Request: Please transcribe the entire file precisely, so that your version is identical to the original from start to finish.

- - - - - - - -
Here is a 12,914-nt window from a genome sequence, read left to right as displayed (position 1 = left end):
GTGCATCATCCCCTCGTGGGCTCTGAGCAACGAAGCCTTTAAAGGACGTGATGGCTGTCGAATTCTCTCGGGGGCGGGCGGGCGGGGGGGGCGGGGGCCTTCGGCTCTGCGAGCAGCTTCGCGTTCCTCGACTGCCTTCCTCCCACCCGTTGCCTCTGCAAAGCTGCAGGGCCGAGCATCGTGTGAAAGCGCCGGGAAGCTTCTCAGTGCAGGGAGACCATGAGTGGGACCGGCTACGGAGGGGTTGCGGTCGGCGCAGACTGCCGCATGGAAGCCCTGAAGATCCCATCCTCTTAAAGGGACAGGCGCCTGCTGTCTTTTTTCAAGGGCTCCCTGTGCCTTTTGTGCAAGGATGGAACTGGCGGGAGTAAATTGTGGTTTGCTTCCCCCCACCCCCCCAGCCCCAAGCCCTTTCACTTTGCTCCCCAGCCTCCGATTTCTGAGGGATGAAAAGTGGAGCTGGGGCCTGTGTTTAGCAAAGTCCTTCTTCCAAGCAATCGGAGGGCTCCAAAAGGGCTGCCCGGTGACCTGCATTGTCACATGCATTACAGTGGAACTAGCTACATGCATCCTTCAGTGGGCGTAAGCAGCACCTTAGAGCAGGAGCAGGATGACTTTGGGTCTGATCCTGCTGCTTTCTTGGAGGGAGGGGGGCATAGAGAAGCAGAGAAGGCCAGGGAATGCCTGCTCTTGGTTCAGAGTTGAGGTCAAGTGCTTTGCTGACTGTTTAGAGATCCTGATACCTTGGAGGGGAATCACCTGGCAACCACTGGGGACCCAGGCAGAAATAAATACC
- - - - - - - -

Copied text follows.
Here is a 12,914-nt window from a genome sequence, read left to right as displayed (position 1 = left end):
GTGCATCATCCCCTCGTGGGCTCTGAGCAACGAAGCCTTTAAAGGACGTGATGGCTGTCGAATTCTCTCGGGGGCGGGCGGGCGGGGGGGGCGGGGGCCTTCGGCTCTGCGAGCAGCTTCGCGTTCCTCGACTGCCTTCCTCCCACCCGTTGCCTCTGCAAAGCTGCAGGGCCGAGCATCGTGTGAAAGCGCCGGGAAGCTTCTCAGTGCAGGGAGACCATGAGTGGGACCGGCTACGGAGGGGTTGCGGTCGGCGCAGACTGCCGCATGGAAGCCCTGAAGATCCCATCCTCTTAAAGGGACAGGCGCCTGCTGTCTTTTTTCAAGGGCTCCCTGTGCCTTTTGTGCAAGGATGGAACTGGCGGGAGTAAATTGTGGTTTGCTTCCCCCCACCCCCCCAGCCCCAAGCCCTTTCACTTTGCTCCCCAGCCTCCGATTTCTGAGGGATGAAAAGTGGAGCTGGGGCCTGTGTTTAGCAAAGTCCTTCTTCCAAGCAATCGGAGGGCTCCAAAAGGGCTGCCCGGTGACCTGCATTGTCACATGCATTACAGTGGAACTAGCTACATGCATCCTTCAGTGGGCGTAAGCAGCACCTTAGAGCAGGAGCAGGATGACTTTGGGTCTGATCCTGCTGCTTTCTTGGAGGGAGGGGGGCATAGAGAAGCAGAGAAGGCCAGGGAATGCCTGCTCTTGGTTCAGAGTTGAGGTCAAGTGCTTTGCTGACTGTTTAGAGATCCTGATACCTTGGAGGGGAATCACCTGGCAACCACTGGGGACCCAGGCAGAAATAAATACC